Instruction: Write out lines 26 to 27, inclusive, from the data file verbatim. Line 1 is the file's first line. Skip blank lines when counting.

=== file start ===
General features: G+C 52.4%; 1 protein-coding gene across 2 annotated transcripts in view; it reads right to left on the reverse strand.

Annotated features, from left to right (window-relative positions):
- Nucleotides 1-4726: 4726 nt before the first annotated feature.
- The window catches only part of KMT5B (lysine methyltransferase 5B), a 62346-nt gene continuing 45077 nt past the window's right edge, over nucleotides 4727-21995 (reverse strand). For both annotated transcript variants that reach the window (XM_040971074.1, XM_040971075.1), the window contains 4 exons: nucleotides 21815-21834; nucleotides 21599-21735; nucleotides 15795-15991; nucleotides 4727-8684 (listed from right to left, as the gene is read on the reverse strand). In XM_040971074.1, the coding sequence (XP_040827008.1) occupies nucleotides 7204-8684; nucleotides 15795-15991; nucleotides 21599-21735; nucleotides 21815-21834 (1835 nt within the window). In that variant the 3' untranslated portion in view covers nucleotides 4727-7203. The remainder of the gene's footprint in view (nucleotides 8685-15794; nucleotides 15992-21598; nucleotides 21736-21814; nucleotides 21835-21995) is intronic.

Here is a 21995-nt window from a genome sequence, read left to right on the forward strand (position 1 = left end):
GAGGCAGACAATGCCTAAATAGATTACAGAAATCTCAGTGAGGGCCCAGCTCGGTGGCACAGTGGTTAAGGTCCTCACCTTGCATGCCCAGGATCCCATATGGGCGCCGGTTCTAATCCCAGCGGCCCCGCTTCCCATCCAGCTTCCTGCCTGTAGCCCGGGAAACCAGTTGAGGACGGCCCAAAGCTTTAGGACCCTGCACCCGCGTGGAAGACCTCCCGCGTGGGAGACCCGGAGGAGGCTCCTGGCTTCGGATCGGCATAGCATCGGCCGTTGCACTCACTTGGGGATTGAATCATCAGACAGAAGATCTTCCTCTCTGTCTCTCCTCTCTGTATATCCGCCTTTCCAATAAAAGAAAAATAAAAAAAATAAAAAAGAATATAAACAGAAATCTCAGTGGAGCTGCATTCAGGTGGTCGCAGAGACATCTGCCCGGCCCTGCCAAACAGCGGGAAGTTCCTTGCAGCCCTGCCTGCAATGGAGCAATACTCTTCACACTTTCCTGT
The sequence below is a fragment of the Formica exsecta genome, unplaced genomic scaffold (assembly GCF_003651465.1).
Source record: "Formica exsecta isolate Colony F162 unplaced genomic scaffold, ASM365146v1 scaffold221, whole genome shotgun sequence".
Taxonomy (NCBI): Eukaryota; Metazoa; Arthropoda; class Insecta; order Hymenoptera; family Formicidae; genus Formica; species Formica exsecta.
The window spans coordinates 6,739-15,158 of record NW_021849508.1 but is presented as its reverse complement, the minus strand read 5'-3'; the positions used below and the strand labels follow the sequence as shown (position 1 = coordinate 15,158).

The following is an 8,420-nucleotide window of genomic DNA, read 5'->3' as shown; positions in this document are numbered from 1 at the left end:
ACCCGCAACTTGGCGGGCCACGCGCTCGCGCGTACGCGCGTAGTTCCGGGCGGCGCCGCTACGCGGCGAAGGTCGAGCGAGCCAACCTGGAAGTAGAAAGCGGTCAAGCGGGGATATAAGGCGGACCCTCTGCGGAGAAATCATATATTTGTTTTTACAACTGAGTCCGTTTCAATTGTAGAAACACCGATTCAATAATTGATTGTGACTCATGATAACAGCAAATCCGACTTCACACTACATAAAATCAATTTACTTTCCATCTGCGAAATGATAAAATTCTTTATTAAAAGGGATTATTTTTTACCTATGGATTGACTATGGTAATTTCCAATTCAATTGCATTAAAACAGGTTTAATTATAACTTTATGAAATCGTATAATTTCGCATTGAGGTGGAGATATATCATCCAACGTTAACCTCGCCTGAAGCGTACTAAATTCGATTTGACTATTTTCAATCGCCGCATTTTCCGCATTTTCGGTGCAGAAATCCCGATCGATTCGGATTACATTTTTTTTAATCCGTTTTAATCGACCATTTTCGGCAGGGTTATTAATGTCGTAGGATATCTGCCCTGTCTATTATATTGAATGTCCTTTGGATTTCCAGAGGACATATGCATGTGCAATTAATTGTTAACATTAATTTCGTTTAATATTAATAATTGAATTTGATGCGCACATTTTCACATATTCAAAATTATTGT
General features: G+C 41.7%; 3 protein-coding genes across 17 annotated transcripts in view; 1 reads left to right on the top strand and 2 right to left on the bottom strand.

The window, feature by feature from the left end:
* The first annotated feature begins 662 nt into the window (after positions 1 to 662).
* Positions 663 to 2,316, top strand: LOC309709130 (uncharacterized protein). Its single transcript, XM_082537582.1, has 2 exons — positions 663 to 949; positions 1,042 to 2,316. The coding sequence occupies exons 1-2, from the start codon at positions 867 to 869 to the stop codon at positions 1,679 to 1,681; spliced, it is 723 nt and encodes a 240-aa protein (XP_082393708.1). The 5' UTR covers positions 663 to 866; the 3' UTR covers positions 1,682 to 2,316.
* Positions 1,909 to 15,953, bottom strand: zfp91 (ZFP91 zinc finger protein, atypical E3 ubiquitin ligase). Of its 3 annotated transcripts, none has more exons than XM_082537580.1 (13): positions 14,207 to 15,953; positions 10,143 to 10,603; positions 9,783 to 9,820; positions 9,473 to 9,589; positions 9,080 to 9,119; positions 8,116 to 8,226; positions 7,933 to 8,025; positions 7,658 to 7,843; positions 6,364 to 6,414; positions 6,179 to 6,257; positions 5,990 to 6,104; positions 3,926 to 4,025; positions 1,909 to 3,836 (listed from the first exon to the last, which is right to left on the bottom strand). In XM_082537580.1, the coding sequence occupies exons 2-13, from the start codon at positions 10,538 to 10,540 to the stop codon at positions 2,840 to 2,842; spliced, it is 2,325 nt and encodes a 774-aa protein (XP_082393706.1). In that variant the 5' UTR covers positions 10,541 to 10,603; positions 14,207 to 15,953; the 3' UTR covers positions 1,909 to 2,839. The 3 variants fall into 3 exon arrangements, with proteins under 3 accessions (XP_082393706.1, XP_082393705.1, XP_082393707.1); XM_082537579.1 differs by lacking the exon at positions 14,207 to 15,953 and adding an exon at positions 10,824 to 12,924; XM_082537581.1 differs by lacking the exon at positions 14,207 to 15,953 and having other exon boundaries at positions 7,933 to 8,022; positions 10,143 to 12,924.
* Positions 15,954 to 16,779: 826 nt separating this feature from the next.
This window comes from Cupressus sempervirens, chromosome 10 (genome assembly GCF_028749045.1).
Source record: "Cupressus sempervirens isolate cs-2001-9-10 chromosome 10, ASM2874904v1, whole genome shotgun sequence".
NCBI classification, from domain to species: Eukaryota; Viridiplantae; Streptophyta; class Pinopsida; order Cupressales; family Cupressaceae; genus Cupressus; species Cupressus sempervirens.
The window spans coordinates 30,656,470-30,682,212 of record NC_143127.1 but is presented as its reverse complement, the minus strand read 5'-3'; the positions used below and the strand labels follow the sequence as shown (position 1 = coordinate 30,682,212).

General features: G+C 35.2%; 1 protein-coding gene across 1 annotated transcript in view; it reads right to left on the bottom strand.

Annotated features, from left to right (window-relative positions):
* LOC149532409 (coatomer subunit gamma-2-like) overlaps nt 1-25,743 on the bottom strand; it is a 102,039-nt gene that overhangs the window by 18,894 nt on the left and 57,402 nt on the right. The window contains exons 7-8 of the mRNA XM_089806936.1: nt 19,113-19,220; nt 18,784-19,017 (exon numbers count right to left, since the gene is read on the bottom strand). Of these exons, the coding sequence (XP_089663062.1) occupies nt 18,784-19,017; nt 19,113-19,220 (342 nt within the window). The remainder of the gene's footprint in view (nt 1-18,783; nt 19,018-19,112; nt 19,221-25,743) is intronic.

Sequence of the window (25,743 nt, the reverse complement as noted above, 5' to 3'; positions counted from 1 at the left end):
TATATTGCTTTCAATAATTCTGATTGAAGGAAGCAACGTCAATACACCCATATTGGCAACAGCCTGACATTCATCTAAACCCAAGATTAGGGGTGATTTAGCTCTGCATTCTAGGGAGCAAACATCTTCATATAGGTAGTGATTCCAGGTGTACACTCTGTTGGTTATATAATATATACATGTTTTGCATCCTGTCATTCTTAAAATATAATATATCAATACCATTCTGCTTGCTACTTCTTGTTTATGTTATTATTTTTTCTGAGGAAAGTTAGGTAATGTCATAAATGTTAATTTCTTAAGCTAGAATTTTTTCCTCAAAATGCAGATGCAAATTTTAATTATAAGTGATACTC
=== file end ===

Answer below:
Sequence of the window (25,743 nt, the reverse complement as noted above, 5' to 3'; positions counted from 1 at the left end):
TATATTGCTTTCAATAATTCTGATTGAAGGAAGCAACGTCAATACACCCATATTGGCAACAGCCTGACATTCATCTAAACCCAAGATTAGGGGTGATTTAGCTCTGCATTCTAGGGAGCAAACATCTTCATATAGGTAGTGATTCCAGGTGTACACTCTGTTGGTTATATAATATATACATGTTTTGCATCCTGTCATTCTTAAAATATAATATATCAATACCATTCTGCTTGCTACTTCTTGTTTATGTTATTATTTTTTCTGAGGAAAGTTAGGTAATGTCATAAATGTTAATTTCTTAAGCTAGAATTTTTTCCTCAAAATGCAGATGCAAATTTTAATTATAAGTGATACTC